PST: LA/LA Exhibitions at Points beyond Scripps

In addition to the Williamson’s exhibition in celebration of the Getty’s Pacific Standard Time: LA/LA initiative:

Revolution and Ritual: The Photographs of
Sara Castrejón, Graciela Iturbide and Tatiana Parcero
Through Jan. 7, 2018

More shows and events await you, not too far afield.

More PST: LA/LA Exhibitions at the Claremont Colleges and Beyond

There are plenty of other organizations located near Scripps College (and a bit farther afield) that are participating in or enriching the Getty’s LA/LA initiative. A number of those are listed below. In addition, the weekend of Nov. 18-19 is designated as the Inland Cities Regional Weekend. Along with the Williamson Gallery, many of the organizations in the Inland Cities area that are participating in the Getty initiative are holding special events that weekend. More information on some of those special events is available below.

At the Colleges:

Pitzer College Art Galleries
Juan Downey: Radiant Nature
From the late 1960s until the mid-1970s, Juan Downey (b. Chile, 1940; d. New York, 1993) pioneered interactive, participatory artworks that helped shape his better-known multichannel video installations such as Video Trans Americas (1973–76) and The Thinking Eye (1974–89). The works that make up Downey’s Electronic Sculptures (1967–71); Happenings and Performances (1968­–75); and Life Cycle Installations (1970­–73) take radically different forms, but they share similar strategies; conceived as vehicles for interactivity, they are intended to be played with or participated in rather than passively observed.
Co-curated by Robert Crouch and Ciara Ennis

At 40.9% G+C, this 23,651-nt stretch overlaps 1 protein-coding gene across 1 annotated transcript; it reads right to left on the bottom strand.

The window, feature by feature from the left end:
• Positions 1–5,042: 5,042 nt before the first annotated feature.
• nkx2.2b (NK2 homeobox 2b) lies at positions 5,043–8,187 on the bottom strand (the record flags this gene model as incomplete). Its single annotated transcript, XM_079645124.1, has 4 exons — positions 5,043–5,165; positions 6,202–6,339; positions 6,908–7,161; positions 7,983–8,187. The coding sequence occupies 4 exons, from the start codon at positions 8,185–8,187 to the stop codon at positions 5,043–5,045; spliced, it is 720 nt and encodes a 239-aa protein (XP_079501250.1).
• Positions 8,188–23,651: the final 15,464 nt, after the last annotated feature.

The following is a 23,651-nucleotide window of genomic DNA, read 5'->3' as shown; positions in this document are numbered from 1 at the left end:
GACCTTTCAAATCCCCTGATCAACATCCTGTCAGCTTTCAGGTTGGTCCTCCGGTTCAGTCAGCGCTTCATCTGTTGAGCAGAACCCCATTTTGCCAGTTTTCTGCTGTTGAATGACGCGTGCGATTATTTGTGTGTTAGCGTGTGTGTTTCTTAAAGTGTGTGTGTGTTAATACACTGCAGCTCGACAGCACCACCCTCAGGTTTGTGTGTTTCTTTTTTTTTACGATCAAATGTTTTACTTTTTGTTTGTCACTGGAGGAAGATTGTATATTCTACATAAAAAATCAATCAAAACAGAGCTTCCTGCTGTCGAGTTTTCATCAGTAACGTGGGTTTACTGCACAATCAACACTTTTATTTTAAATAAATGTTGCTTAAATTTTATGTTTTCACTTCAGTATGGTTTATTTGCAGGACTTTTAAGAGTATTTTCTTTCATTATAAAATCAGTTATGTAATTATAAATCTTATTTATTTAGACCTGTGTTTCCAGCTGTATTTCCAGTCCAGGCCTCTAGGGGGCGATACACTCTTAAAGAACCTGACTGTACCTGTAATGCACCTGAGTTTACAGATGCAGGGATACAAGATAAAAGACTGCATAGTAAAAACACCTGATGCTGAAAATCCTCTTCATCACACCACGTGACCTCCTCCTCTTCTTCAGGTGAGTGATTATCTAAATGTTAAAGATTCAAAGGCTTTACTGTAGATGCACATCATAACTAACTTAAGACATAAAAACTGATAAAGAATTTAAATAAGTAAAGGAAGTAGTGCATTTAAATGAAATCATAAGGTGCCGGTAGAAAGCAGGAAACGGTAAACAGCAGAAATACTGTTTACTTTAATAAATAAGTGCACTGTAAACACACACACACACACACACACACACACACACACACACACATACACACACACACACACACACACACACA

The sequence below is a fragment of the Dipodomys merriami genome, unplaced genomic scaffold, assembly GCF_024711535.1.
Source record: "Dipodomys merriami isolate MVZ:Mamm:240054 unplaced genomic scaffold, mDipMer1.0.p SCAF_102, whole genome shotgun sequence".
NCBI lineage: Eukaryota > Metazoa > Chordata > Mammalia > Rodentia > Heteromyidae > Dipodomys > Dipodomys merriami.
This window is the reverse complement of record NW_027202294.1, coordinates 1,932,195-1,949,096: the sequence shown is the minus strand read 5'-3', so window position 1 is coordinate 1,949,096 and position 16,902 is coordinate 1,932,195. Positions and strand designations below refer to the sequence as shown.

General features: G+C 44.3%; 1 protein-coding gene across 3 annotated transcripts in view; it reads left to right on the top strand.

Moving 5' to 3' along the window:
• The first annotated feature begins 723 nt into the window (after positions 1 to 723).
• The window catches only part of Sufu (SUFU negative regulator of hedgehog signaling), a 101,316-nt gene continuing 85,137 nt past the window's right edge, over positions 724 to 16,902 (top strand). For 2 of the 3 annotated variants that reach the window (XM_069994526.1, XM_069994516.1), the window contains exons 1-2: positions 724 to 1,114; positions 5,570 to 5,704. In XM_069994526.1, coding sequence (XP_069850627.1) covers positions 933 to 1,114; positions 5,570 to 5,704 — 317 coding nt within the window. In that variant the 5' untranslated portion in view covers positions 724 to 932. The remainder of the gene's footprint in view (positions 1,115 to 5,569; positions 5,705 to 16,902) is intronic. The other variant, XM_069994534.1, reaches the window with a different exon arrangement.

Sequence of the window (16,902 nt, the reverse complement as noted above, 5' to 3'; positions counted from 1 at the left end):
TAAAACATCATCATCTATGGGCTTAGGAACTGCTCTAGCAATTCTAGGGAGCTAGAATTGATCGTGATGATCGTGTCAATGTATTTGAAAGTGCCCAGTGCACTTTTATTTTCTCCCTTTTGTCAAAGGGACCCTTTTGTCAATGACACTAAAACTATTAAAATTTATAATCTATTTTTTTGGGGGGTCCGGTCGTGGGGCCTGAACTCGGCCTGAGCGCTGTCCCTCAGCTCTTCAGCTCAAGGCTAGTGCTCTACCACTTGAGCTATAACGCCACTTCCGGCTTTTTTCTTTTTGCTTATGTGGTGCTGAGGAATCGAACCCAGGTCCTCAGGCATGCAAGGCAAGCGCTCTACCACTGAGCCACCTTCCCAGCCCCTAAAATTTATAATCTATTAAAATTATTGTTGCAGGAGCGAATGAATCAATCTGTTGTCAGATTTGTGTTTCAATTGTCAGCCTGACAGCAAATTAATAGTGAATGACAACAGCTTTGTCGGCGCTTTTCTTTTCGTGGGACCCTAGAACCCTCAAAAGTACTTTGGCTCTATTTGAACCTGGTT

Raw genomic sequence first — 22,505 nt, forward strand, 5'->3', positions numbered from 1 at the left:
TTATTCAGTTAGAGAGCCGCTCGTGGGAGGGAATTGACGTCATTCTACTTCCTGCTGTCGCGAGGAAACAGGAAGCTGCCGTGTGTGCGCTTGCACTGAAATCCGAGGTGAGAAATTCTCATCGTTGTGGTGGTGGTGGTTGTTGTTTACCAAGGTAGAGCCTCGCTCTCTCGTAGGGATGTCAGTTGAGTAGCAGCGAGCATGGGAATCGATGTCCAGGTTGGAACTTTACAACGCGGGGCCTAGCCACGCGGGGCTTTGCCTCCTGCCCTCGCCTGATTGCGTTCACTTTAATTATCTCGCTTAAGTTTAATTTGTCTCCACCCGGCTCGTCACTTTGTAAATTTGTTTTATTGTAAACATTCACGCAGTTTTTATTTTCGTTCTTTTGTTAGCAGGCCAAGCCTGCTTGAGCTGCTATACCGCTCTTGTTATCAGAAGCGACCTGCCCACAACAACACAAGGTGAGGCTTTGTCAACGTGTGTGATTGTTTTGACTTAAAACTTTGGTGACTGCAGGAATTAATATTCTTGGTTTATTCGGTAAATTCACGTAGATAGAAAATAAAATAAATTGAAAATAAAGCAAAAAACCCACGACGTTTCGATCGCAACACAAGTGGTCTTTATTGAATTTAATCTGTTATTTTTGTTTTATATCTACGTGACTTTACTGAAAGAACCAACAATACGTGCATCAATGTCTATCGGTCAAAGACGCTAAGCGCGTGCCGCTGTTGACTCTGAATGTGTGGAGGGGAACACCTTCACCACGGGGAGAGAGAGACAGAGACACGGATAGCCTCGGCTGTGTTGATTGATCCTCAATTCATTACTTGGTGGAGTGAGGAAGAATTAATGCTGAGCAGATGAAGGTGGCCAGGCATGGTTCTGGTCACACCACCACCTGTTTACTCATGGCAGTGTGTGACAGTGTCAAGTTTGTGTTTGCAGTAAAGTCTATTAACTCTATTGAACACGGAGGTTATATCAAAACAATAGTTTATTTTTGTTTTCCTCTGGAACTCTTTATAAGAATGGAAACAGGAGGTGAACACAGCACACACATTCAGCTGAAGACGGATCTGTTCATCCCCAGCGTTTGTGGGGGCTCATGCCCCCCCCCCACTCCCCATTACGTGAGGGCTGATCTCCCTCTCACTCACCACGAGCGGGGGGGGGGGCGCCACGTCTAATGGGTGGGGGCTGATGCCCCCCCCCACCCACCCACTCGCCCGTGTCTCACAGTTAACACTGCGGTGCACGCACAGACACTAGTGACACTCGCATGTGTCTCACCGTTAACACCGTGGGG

Through December 8, 2017
Nichols Gallery, Broad Center, Pitzer College
FMI: Juan Downey

Regional Weekend Special Event: Saturday, November 18, 10 am – 3 pm, Symposium on Cybernetics, Benson Auditorium, Pitzer College
FMI: Juan Downey

Pomona College Museum of Art
Prometheus 2017: Four Artists from Mexico
The exhibition features four contemporary women artists from Mexico: Isa Carrillo, Adela Goldbard, Rita Ponce de León, and Naomi Rincón-Gallardo, responding to José Clemente Orozco’s 1930 mural with new socially engaged artworks. Through December 16.
FMI: Prometheus

Regional Weekend Special Event: Saturday, November 18, 7-8:30 pm, Pyrotechnics Performance with Artist Adela Goldbard
FMI: Pyrotechnics Performance

In the Neighborhood:

AMOCA: Kukuli Velarde: Plunder Me, Baby
This is the first West Coast exhibition by the U.S.-based Peruvian artist Kukuli Velarde. To challenge racism, Velarde creates personal and sometimes confrontational ceramic sculptures which are based on the traditional forms and surface decorations of Pre-Columbian ceramics but include the artist’s own image and reference her indigenous ancestry.
Through February 11, 2018.
FMI: Plunder Me, Baby